Save your energy in other ways before sex. Skip heavy chores that day, if you can. "When it's date night, put off your grocery shopping and other errands until the next day," says Darlene Lee, NP, a nurse practitioner and practice manager at the University of California Rheumatology Clinic in San Francisco.
Plan your medicine doses. If your pain medication takes an hour to work, take it an hour before you have sex, says Ruffing. Just be aware that some drugs, like opioid painkillers, can slow things down.
Warm up. Take a warm bath before sex to relax and ease your aches, Ruffing says.
Don’t get hung up on how sex used to be. Having RA has probably changed a lot about your life. It's probably going to change your sex life, too. That doesn't mean it has to make your sex life worse. If some of your standard moves don't work now, try new positions. Think beyond intercourse. You may need to adapt, but you don't need to give in. Use these changes as a chance to find new pleasures, says Lee.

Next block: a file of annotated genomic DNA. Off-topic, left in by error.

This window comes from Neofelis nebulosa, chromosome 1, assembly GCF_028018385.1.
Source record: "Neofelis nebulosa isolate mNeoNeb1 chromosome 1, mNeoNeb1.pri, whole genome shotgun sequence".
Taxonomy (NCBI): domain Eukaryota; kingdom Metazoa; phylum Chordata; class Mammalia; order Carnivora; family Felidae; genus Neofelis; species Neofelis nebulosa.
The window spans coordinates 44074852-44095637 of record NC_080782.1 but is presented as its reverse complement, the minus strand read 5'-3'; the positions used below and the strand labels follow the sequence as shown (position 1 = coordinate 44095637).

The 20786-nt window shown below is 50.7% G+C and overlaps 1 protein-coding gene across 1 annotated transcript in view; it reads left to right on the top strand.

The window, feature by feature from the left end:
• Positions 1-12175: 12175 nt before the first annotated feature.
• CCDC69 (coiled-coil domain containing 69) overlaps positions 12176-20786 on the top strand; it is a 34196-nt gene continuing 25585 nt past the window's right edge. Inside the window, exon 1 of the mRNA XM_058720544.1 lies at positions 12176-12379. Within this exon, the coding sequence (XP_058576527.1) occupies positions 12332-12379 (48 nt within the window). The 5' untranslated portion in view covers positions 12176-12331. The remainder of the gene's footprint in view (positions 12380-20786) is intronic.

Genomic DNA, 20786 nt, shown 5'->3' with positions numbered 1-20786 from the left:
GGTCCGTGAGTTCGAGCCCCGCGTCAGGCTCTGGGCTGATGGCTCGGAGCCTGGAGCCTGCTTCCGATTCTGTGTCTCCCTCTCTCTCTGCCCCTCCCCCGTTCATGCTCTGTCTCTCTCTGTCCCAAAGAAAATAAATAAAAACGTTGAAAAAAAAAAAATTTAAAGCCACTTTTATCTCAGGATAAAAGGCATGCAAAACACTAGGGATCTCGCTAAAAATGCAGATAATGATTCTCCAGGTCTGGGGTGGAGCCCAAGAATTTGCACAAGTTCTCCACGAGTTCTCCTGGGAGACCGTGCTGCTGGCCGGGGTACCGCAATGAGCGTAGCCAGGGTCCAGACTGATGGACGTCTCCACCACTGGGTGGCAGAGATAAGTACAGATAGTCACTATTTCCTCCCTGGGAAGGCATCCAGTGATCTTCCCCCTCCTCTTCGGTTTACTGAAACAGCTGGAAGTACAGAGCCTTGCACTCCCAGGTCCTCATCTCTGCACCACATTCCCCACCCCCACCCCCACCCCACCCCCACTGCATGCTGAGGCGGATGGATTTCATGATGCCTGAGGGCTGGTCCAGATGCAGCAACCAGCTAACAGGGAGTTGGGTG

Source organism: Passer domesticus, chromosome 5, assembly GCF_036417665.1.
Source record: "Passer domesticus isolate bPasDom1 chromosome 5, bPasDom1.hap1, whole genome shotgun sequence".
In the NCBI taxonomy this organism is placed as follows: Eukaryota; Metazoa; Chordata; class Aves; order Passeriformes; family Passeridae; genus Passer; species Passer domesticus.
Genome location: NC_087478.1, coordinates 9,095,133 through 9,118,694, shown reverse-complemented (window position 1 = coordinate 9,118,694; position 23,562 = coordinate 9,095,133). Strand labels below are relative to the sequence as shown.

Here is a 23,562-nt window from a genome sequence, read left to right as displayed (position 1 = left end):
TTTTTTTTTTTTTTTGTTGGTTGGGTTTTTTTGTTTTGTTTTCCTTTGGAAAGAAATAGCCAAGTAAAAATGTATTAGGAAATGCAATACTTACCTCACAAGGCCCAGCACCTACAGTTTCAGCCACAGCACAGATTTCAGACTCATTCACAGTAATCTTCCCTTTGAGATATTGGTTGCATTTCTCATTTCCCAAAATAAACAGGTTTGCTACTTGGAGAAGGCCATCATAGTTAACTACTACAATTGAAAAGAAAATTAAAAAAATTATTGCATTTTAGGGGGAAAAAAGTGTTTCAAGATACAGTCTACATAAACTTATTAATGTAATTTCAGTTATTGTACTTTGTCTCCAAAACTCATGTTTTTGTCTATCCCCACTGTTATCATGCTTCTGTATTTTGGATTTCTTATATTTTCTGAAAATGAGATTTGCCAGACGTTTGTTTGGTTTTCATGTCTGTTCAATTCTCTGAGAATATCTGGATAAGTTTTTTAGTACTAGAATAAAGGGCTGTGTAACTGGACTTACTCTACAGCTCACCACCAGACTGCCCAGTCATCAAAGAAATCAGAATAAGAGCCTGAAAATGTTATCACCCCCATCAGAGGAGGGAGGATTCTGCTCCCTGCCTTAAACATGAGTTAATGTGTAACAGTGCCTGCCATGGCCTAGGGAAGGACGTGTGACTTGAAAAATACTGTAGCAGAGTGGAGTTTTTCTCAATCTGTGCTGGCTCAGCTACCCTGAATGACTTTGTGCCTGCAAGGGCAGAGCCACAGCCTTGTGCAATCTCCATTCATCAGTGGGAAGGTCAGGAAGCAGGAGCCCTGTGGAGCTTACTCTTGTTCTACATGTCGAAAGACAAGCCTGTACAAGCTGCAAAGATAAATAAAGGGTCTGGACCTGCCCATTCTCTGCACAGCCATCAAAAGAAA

Go easy on yourself. "People with RA tend to be their harshest critics," says Lee. "Be forgiving instead." If you're planning to have sex tonight, remember: It's not an audition. Just feeling close and connected can be good for you and your partner.
With or without RA, sex can be clumsy and silly sometimes. That's OK.
If a new technique doesn't work, try not to get self-conscious or embarrassed. Laugh it off and try another. Sex isn't supposed to be solemn. It's supposed to be fun.